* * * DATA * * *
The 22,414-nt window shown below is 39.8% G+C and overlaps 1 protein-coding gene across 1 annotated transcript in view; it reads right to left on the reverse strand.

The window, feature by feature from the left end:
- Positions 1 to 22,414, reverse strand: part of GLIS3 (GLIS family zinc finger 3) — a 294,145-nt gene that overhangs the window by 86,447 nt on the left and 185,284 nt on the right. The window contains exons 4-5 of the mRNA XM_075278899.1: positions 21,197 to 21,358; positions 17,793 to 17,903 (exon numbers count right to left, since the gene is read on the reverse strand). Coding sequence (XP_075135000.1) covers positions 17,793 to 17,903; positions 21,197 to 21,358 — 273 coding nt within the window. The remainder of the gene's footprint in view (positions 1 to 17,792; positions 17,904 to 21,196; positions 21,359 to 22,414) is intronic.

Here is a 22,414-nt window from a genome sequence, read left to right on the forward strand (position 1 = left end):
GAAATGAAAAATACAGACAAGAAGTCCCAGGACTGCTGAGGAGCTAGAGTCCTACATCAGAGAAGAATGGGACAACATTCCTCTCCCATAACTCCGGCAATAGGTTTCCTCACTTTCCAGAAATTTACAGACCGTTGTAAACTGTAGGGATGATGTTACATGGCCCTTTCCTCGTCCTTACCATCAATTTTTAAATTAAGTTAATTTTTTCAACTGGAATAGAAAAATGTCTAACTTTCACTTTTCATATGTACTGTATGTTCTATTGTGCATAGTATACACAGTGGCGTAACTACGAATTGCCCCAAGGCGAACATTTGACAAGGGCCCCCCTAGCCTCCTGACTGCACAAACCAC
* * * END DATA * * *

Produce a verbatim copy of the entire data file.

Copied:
The 22,414-nt window shown below is 39.8% G+C and overlaps 1 protein-coding gene across 1 annotated transcript in view; it reads right to left on the reverse strand.

The window, feature by feature from the left end:
- Positions 1 to 22,414, reverse strand: part of GLIS3 (GLIS family zinc finger 3) — a 294,145-nt gene that overhangs the window by 86,447 nt on the left and 185,284 nt on the right. The window contains exons 4-5 of the mRNA XM_075278899.1: positions 21,197 to 21,358; positions 17,793 to 17,903 (exon numbers count right to left, since the gene is read on the reverse strand). Coding sequence (XP_075135000.1) covers positions 17,793 to 17,903; positions 21,197 to 21,358 — 273 coding nt within the window. The remainder of the gene's footprint in view (positions 1 to 17,792; positions 17,904 to 21,196; positions 21,359 to 22,414) is intronic.

Here is a 22,414-nt window from a genome sequence, read left to right on the forward strand (position 1 = left end):
GAAATGAAAAATACAGACAAGAAGTCCCAGGACTGCTGAGGAGCTAGAGTCCTACATCAGAGAAGAATGGGACAACATTCCTCTCCCATAACTCCGGCAATAGGTTTCCTCACTTTCCAGAAATTTACAGACCGTTGTAAACTGTAGGGATGATGTTACATGGCCCTTTCCTCGTCCTTACCATCAATTTTTAAATTAAGTTAATTTTTTCAACTGGAATAGAAAAATGTCTAACTTTCACTTTTCATATGTACTGTATGTTCTATTGTGCATAGTATACACAGTGGCGTAACTACGAATTGCCCCAAGGCGAACATTTGACAAGGGCCCCCCTAGCCTCCTGACTGCACAAACCAC